Archives par mot-clé : Storms

Media Silence: Flurry Of Recent Papers Show Warming Likely Will Lead To LESS STORM ACTIVITY!

by P Gosselin, December 26, 2017 in Lining and Vahrenholt, No TricksZone


What follows are 6 recent studies presented by Lüning and Vahrenholt, which dump cold water on the claim storms will get more frequent and intense.

The studies fly in the face of a recent Nature editorial piece, one filled with the usual worn out alarmist propaganda language of climate doom we’ve been seeing for over a quarter century. The editorial claims some scientists have already found the link between “weird weather” and greenhouse gases.

Study: a ‘statistically significant downward trend since 1950 exists’ in hurricane landfalls

by Anthony Watts, December 9, 2017 in WUWT


This is going to rattle some cages, while at the same time vindicating Dr. Roger Pielke Jr. A new study in Geophysical research Letters studies hurricane activity in the Atlantic concludes that a “statistically significant downward trend since 1950 exists”.

An Energetic Perspective on United States Tropical Cyclone Landfall Droughts
Authors Ryan E. Truchelut, Erica M. Staehling

Again And Again: Experts And New Findings Show No Link Between European Storm Activity And CO2

by P. Gosselin, October 31, 2017 in NoTricksZone


By Dr. Sebastian Lüning and Prof. Fritz Vahrenholt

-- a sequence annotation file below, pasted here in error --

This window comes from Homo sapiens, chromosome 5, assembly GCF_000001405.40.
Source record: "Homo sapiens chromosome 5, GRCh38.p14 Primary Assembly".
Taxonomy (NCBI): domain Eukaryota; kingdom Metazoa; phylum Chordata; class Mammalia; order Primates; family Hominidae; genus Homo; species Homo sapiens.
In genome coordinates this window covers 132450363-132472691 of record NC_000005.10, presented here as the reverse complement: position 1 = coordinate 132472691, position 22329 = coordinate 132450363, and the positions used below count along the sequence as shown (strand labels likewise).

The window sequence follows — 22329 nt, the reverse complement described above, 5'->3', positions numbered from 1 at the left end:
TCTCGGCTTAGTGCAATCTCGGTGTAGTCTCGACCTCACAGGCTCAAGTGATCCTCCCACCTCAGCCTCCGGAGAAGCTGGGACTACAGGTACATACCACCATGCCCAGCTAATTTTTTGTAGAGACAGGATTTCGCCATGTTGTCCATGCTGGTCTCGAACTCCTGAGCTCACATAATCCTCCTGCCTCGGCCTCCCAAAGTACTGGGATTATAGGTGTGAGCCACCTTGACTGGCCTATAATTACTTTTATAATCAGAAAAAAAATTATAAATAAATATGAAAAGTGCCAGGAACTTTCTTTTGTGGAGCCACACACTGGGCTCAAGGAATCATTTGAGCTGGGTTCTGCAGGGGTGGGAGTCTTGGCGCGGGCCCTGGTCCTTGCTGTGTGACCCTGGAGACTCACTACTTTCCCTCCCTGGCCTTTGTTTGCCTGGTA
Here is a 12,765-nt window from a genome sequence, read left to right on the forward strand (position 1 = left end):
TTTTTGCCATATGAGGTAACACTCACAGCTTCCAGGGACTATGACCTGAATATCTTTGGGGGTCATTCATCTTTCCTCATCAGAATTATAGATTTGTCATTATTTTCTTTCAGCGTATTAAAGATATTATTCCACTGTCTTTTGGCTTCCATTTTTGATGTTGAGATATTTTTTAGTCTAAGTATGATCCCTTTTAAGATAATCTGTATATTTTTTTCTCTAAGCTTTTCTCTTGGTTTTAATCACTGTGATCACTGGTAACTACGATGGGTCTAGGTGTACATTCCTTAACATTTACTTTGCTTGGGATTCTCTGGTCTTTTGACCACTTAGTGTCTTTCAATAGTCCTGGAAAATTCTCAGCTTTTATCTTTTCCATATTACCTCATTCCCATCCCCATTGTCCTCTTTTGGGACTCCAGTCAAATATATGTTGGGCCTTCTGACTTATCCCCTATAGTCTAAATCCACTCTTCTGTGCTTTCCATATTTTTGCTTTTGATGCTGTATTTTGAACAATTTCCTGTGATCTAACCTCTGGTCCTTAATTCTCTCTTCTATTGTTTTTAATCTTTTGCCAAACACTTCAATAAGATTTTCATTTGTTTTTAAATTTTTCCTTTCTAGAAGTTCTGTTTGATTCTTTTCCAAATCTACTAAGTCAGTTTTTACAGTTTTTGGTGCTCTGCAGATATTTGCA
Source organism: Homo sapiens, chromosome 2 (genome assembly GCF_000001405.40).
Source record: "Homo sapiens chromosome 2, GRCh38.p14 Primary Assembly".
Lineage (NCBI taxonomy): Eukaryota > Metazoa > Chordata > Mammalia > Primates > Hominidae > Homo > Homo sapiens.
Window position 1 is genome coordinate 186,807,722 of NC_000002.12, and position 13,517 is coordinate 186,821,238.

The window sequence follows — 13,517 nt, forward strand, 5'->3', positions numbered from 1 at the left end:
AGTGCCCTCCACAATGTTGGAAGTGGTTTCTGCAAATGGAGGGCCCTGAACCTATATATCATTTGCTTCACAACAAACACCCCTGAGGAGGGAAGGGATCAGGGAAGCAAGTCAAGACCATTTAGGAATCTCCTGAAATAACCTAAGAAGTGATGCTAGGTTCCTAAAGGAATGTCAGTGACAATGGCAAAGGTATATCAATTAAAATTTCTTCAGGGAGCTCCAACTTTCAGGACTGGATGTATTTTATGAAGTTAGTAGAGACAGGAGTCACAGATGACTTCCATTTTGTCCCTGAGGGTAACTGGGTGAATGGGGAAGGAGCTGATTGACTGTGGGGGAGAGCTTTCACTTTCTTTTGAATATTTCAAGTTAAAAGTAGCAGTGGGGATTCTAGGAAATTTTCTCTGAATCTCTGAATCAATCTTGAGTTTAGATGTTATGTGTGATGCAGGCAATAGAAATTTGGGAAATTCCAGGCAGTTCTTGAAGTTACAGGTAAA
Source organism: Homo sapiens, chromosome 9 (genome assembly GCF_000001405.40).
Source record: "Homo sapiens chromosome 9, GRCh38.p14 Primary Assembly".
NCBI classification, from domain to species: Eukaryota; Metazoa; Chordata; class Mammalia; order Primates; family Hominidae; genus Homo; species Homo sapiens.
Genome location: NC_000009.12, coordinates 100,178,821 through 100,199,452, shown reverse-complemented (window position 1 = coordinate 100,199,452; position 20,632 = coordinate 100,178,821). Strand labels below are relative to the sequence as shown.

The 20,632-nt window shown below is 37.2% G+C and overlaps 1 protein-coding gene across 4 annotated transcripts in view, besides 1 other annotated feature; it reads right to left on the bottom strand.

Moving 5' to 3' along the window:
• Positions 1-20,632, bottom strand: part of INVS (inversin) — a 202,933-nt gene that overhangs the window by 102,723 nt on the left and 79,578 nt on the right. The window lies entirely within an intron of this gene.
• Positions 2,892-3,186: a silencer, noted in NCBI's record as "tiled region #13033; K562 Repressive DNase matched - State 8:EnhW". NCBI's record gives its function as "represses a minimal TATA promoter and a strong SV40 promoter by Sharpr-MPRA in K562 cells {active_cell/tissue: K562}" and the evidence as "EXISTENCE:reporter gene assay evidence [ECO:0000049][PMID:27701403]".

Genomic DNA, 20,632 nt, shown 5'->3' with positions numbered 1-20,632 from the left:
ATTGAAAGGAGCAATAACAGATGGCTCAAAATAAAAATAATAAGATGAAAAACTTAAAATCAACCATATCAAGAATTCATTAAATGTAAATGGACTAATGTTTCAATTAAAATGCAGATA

(German text translated/edited by P. Gosselin)

This month two major North Sea storms have hit Europe rather severely, and not surprisingly the usual climate ambulance chasers were out in force to try to pin the blame on man’s activity, and in doing so ignored the climate history that provides us with the proper perspective. We look at some analyses of past German storm activity.

Tropical Cyclone Trends

by Australian Gov. Bureau of Meteorology, September 2017


Tropical cyclones in the Australian region are influenced by a number of factors, and in particular variations in the El Niño – Southern Oscillation. In general, more tropical cyclones cross the coast during La Niña years, and fewer during El Niño years.

Analysis of historical tropical cyclone data has limitations due to a number of changes in observing practices and technology that have occurred over time. With new and improved meteorological satellites our ability to detect tropical cyclones has improved, as has our ability to differentiate tropical cyclones from other tropical weather systems such as monsoon depressions, which in the past may have been incorrectly named as tropical cyclones. A particularly important change occurred in the late 1970s when regular satellite images became first available from geostationary satellites above the Earth’s equator.

See also here